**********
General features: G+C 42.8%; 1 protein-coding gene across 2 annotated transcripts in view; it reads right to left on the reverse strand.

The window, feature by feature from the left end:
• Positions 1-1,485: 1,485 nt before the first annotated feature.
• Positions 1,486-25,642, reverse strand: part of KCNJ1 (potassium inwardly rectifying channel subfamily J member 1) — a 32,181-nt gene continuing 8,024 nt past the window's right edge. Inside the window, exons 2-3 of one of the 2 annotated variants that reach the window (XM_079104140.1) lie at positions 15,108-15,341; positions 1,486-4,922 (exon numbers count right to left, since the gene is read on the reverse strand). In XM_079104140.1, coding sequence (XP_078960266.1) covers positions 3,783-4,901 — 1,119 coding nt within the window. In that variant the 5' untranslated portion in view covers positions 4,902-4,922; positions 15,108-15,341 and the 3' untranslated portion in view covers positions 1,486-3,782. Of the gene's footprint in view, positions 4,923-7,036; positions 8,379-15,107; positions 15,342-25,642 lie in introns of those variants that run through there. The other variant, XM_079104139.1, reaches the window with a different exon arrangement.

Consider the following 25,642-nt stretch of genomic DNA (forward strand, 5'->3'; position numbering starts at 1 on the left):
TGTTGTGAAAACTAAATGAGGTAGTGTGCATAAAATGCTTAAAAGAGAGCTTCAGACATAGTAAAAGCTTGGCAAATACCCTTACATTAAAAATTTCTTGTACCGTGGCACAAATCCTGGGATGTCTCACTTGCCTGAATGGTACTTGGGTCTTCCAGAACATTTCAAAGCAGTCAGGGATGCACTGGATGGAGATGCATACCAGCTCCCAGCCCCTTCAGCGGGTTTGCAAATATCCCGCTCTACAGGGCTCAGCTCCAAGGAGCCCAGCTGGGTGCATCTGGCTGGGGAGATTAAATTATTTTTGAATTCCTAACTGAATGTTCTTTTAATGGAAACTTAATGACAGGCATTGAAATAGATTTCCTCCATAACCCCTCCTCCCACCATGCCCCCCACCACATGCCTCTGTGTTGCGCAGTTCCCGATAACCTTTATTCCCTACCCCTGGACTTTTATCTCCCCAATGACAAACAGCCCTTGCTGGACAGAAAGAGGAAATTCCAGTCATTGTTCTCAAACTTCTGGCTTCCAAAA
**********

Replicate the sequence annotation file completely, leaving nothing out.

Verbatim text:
General features: G+C 42.8%; 1 protein-coding gene across 2 annotated transcripts in view; it reads right to left on the reverse strand.

The window, feature by feature from the left end:
• Positions 1-1,485: 1,485 nt before the first annotated feature.
• Positions 1,486-25,642, reverse strand: part of KCNJ1 (potassium inwardly rectifying channel subfamily J member 1) — a 32,181-nt gene continuing 8,024 nt past the window's right edge. Inside the window, exons 2-3 of one of the 2 annotated variants that reach the window (XM_079104140.1) lie at positions 15,108-15,341; positions 1,486-4,922 (exon numbers count right to left, since the gene is read on the reverse strand). In XM_079104140.1, coding sequence (XP_078960266.1) covers positions 3,783-4,901 — 1,119 coding nt within the window. In that variant the 5' untranslated portion in view covers positions 4,902-4,922; positions 15,108-15,341 and the 3' untranslated portion in view covers positions 1,486-3,782. Of the gene's footprint in view, positions 4,923-7,036; positions 8,379-15,107; positions 15,342-25,642 lie in introns of those variants that run through there. The other variant, XM_079104139.1, reaches the window with a different exon arrangement.

Consider the following 25,642-nt stretch of genomic DNA (forward strand, 5'->3'; position numbering starts at 1 on the left):
TGTTGTGAAAACTAAATGAGGTAGTGTGCATAAAATGCTTAAAAGAGAGCTTCAGACATAGTAAAAGCTTGGCAAATACCCTTACATTAAAAATTTCTTGTACCGTGGCACAAATCCTGGGATGTCTCACTTGCCTGAATGGTACTTGGGTCTTCCAGAACATTTCAAAGCAGTCAGGGATGCACTGGATGGAGATGCATACCAGCTCCCAGCCCCTTCAGCGGGTTTGCAAATATCCCGCTCTACAGGGCTCAGCTCCAAGGAGCCCAGCTGGGTGCATCTGGCTGGGGAGATTAAATTATTTTTGAATTCCTAACTGAATGTTCTTTTAATGGAAACTTAATGACAGGCATTGAAATAGATTTCCTCCATAACCCCTCCTCCCACCATGCCCCCCACCACATGCCTCTGTGTTGCGCAGTTCCCGATAACCTTTATTCCCTACCCCTGGACTTTTATCTCCCCAATGACAAACAGCCCTTGCTGGACAGAAAGAGGAAATTCCAGTCATTGTTCTCAAACTTCTGGCTTCCAAAA